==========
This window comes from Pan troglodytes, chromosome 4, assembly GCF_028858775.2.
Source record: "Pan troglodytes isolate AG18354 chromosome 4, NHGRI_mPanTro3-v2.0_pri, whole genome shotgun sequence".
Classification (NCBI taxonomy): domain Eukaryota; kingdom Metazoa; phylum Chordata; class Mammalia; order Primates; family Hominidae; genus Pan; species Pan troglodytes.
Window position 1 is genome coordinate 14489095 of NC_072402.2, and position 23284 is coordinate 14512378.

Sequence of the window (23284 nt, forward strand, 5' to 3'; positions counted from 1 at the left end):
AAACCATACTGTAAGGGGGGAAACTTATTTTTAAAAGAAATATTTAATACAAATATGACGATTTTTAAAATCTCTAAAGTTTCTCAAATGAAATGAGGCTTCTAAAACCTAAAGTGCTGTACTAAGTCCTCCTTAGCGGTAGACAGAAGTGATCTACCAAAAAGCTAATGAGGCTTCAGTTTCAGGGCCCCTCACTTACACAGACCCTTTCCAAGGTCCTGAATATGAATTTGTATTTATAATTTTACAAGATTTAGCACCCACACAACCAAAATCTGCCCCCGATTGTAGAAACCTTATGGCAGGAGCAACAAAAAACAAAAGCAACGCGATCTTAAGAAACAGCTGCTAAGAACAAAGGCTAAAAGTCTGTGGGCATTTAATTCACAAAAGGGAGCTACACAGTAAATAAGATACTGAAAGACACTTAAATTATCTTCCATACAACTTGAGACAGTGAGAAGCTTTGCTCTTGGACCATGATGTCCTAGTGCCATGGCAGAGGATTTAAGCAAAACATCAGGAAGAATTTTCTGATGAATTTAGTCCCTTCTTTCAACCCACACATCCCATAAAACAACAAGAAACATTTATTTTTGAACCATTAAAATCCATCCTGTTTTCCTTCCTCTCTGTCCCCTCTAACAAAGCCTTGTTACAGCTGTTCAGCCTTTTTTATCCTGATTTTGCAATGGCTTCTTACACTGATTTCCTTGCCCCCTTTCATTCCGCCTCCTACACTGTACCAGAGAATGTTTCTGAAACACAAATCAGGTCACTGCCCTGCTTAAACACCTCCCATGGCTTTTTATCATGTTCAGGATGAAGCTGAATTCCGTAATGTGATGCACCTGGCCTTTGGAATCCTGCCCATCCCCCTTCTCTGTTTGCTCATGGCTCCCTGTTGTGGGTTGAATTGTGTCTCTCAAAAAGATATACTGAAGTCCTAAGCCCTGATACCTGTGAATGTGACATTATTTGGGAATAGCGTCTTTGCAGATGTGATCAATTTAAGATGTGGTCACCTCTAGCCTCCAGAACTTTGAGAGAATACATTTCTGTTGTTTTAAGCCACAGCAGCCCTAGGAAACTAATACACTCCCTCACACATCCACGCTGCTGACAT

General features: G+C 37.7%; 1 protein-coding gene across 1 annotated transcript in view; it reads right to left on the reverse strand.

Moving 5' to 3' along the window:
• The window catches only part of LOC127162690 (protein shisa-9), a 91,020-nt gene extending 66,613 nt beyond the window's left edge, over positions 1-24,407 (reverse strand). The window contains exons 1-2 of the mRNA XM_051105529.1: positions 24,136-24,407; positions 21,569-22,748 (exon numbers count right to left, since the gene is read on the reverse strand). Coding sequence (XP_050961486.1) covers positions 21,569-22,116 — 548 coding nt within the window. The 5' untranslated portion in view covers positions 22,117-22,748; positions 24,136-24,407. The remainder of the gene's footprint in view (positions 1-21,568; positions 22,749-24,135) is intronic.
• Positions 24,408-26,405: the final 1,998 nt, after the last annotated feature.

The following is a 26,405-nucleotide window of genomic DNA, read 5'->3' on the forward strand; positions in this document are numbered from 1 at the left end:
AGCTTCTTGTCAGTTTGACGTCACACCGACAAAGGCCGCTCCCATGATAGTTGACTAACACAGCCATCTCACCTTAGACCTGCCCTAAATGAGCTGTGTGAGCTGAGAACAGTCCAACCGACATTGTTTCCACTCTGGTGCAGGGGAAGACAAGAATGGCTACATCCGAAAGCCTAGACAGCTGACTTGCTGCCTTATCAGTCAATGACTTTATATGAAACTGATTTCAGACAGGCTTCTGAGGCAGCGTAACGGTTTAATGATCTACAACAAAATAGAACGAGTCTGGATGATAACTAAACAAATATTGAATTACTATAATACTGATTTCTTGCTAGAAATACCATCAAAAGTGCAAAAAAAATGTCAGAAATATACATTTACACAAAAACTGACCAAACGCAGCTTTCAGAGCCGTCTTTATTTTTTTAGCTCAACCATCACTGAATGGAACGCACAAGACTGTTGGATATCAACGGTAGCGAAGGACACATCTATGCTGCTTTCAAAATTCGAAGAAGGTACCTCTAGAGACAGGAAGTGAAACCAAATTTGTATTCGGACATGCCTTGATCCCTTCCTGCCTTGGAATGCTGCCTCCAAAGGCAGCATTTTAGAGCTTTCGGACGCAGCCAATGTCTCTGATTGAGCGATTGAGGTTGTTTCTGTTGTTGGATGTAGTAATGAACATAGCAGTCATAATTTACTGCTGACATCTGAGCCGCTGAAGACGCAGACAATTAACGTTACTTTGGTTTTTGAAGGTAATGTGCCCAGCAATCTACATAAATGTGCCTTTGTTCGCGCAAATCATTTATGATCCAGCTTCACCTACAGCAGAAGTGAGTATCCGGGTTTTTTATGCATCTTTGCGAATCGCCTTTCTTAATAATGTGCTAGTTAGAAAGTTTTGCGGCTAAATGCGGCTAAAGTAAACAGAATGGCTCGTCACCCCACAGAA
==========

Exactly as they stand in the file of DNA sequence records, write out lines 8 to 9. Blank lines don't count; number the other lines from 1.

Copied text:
Moving 5' to 3' along the window:
• The window catches only part of LOC127162690 (protein shisa-9), a 91,020-nt gene extending 66,613 nt beyond the window's left edge, over positions 1-24,407 (reverse strand). The window contains exons 1-2 of the mRNA XM_051105529.1: positions 24,136-24,407; positions 21,569-22,748 (exon numbers count right to left, since the gene is read on the reverse strand). Coding sequence (XP_050961486.1) covers positions 21,569-22,116 — 548 coding nt within the window. The 5' untranslated portion in view covers positions 22,117-22,748; positions 24,136-24,407. The remainder of the gene's footprint in view (positions 1-21,568; positions 22,749-24,135) is intronic.